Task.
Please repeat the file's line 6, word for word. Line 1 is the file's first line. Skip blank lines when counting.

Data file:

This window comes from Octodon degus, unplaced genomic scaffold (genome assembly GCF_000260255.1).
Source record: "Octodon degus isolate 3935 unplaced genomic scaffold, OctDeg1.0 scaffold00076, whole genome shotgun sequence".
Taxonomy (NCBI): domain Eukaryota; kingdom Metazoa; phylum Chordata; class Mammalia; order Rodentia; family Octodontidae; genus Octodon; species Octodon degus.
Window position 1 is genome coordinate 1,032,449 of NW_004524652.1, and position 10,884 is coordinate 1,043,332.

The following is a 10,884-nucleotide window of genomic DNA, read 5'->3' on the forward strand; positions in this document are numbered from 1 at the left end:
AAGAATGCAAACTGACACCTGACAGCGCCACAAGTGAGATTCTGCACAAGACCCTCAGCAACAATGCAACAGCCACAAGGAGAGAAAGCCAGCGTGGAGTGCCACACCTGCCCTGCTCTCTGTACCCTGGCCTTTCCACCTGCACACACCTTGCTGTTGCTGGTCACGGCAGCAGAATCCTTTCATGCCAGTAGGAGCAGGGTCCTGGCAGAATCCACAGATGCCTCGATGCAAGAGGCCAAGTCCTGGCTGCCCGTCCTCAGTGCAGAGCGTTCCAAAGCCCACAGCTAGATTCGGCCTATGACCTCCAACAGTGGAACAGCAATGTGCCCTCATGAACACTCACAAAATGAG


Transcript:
AAGAATGCAAACTGACACCTGACAGCGCCACAAGTGAGATTCTGCACAAGACCCTCAGCAACAATGCAACAGCCACAAGGAGAGAAAGCCAGCGTGGAGTGCCACACCTGCCCTGCTCTCTGTACCCTGGCCTTTCCACCTGCACACACCTTGCTGTTGCTGGTCACGGCAGCAGAATCCTTTCATGCCAGTAGGAGCAGGGTCCTGGCAGAATCCACAGATGCCTCGATGCAAGAGGCCAAGTCCTGGCTGCCCGTCCTCAGTGCAGAGCGTTCCAAAGCCCACAGCTAGATTCGGCCTATGACCTCCAACAGTGGAACAGCAATGTGCCCTCATGAACACTCACAAAATGAG